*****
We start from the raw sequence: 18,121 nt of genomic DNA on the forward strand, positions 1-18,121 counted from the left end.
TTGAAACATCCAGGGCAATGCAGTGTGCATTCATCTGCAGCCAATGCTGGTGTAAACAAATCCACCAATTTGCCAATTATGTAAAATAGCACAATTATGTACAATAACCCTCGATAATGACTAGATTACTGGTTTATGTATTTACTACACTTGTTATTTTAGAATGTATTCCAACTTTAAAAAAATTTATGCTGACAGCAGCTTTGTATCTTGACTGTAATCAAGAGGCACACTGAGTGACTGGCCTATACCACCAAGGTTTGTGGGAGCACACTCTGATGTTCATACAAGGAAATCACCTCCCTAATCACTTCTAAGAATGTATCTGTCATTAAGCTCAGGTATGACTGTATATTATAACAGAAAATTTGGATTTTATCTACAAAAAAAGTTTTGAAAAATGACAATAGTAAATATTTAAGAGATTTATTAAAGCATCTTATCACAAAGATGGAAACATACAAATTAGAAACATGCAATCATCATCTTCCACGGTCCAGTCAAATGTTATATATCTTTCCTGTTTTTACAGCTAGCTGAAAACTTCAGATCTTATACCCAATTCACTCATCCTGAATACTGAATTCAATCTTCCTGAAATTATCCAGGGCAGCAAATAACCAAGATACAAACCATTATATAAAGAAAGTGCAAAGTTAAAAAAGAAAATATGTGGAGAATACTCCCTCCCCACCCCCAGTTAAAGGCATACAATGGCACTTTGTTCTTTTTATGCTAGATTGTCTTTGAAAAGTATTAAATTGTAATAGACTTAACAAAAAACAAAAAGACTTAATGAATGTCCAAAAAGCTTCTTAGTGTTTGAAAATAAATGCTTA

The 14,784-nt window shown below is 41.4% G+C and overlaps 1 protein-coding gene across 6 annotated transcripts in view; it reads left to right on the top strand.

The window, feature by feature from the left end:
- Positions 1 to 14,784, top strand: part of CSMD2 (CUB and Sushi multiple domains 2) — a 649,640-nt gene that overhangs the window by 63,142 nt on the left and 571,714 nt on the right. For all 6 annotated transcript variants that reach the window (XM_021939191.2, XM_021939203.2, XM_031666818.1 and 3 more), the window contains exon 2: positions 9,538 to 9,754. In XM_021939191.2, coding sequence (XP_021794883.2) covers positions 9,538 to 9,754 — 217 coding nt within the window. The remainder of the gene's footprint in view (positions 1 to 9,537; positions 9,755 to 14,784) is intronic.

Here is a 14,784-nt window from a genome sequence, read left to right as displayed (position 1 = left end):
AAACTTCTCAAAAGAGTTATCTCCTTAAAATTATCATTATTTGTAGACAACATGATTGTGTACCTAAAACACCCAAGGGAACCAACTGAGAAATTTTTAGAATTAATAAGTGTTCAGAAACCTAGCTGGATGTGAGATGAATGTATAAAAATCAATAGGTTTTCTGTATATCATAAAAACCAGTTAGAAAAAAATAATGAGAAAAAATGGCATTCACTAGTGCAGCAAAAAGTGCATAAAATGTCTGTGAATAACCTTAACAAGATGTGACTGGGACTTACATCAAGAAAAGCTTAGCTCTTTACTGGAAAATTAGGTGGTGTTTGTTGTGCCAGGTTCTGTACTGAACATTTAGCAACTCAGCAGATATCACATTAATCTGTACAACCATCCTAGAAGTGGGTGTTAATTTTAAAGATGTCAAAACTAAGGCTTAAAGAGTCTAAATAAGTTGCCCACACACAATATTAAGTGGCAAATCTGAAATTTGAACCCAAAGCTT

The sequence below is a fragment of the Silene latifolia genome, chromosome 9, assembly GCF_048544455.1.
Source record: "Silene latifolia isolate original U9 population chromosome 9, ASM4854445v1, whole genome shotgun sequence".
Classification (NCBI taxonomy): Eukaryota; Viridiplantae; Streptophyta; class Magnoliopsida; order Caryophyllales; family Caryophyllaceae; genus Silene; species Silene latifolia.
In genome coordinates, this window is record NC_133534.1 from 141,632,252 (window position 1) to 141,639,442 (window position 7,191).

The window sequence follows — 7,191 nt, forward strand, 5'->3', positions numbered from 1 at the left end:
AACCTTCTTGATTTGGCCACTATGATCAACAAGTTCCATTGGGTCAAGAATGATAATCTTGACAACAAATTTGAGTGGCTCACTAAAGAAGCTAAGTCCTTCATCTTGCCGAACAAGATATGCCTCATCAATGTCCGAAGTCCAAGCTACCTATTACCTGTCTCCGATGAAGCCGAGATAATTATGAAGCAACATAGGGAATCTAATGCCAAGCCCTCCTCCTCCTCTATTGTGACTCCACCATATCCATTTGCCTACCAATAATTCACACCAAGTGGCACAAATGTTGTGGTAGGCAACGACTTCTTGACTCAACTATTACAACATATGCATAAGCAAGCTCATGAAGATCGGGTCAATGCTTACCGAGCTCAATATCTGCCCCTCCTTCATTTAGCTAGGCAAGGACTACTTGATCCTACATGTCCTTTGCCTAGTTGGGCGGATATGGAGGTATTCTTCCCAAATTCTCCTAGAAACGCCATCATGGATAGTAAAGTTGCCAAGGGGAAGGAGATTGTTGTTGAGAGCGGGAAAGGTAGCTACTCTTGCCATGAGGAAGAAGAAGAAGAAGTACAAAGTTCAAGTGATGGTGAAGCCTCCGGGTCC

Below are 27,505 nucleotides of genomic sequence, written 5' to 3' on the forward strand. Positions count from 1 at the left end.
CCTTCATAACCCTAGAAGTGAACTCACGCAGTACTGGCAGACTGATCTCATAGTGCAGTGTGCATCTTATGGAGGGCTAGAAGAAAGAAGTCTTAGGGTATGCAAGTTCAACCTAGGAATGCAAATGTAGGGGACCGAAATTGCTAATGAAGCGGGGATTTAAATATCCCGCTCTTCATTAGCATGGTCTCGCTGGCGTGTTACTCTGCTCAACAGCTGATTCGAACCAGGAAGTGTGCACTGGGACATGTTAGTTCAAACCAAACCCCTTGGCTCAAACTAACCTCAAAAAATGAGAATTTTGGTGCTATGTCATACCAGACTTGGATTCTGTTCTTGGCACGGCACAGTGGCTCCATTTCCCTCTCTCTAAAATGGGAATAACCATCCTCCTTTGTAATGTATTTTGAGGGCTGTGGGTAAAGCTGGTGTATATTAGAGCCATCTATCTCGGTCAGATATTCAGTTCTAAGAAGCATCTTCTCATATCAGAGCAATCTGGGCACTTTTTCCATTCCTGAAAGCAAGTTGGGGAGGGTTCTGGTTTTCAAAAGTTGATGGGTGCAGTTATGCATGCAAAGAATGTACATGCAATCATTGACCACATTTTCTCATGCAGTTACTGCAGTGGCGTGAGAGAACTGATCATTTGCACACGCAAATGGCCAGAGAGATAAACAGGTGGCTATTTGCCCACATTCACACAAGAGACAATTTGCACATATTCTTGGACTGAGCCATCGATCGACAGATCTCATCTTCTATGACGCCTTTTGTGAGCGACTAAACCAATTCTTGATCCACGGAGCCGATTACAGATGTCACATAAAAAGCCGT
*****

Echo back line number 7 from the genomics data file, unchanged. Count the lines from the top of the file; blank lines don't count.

AAACTTCTCAAAAGAGTTATCTCCTTAAAATTATCATTATTTGTAGACAACATGATTGTGTACCTAAAACACCCAAGGGAACCAACTGAGAAATTTTTAGAATTAATAAGTGTTCAGAAACCTAGCTGGATGTGAGATGAATGTATAAAAATCAATAGGTTTTCTGTATATCATAAAAACCAGTTAGAAAAAAATAATGAGAAAAAATGGCATTCACTAGTGCAGCAAAAAGTGCATAAAATGTCTGTGAATAACCTTAACAAGATGTGACTGGGACTTACATCAAGAAAAGCTTAGCTCTTTACTGGAAAATTAGGTGGTGTTTGTTGTGCCAGGTTCTGTACTGAACATTTAGCAACTCAGCAGATATCACATTAATCTGTACAACCATCCTAGAAGTGGGTGTTAATTTTAAAGATGTCAAAACTAAGGCTTAAAGAGTCTAAATAAGTTGCCCACACACAATATTAAGTGGCAAATCTGAAATTTGAACCCAAAGCTT